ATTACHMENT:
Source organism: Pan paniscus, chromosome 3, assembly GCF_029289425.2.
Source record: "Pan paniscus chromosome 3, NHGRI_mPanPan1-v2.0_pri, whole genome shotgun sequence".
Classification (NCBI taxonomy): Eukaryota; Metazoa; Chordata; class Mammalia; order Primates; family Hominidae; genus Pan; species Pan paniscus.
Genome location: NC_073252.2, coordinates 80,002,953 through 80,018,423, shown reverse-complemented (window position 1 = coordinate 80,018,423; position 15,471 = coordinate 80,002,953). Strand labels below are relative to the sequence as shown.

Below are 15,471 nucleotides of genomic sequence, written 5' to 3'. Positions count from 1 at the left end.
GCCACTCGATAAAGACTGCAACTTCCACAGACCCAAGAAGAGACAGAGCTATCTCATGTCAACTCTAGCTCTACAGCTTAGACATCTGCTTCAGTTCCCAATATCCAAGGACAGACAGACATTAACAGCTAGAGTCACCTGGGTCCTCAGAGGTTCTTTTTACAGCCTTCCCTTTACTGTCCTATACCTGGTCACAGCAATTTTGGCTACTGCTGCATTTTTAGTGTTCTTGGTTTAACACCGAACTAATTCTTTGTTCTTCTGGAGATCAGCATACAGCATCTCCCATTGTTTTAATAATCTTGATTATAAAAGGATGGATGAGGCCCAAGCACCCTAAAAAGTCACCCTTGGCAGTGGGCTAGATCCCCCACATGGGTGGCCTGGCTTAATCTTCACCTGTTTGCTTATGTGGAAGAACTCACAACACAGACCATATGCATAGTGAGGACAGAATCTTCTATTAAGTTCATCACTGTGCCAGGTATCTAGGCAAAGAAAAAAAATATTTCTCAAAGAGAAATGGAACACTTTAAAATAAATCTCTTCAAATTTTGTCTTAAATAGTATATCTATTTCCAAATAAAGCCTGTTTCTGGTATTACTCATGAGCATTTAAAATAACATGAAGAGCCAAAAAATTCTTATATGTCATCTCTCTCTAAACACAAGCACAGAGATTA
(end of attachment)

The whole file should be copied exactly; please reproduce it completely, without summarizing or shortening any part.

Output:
Source organism: Pan paniscus, chromosome 3, assembly GCF_029289425.2.
Source record: "Pan paniscus chromosome 3, NHGRI_mPanPan1-v2.0_pri, whole genome shotgun sequence".
Classification (NCBI taxonomy): Eukaryota; Metazoa; Chordata; class Mammalia; order Primates; family Hominidae; genus Pan; species Pan paniscus.
Genome location: NC_073252.2, coordinates 80,002,953 through 80,018,423, shown reverse-complemented (window position 1 = coordinate 80,018,423; position 15,471 = coordinate 80,002,953). Strand labels below are relative to the sequence as shown.

Below are 15,471 nucleotides of genomic sequence, written 5' to 3'. Positions count from 1 at the left end.
GCCACTCGATAAAGACTGCAACTTCCACAGACCCAAGAAGAGACAGAGCTATCTCATGTCAACTCTAGCTCTACAGCTTAGACATCTGCTTCAGTTCCCAATATCCAAGGACAGACAGACATTAACAGCTAGAGTCACCTGGGTCCTCAGAGGTTCTTTTTACAGCCTTCCCTTTACTGTCCTATACCTGGTCACAGCAATTTTGGCTACTGCTGCATTTTTAGTGTTCTTGGTTTAACACCGAACTAATTCTTTGTTCTTCTGGAGATCAGCATACAGCATCTCCCATTGTTTTAATAATCTTGATTATAAAAGGATGGATGAGGCCCAAGCACCCTAAAAAGTCACCCTTGGCAGTGGGCTAGATCCCCCACATGGGTGGCCTGGCTTAATCTTCACCTGTTTGCTTATGTGGAAGAACTCACAACACAGACCATATGCATAGTGAGGACAGAATCTTCTATTAAGTTCATCACTGTGCCAGGTATCTAGGCAAAGAAAAAAAATATTTCTCAAAGAGAAATGGAACACTTTAAAATAAATCTCTTCAAATTTTGTCTTAAATAGTATATCTATTTCCAAATAAAGCCTGTTTCTGGTATTACTCATGAGCATTTAAAATAACATGAAGAGCCAAAAAATTCTTATATGTCATCTCTCTCTAAACACAAGCACAGAGATTA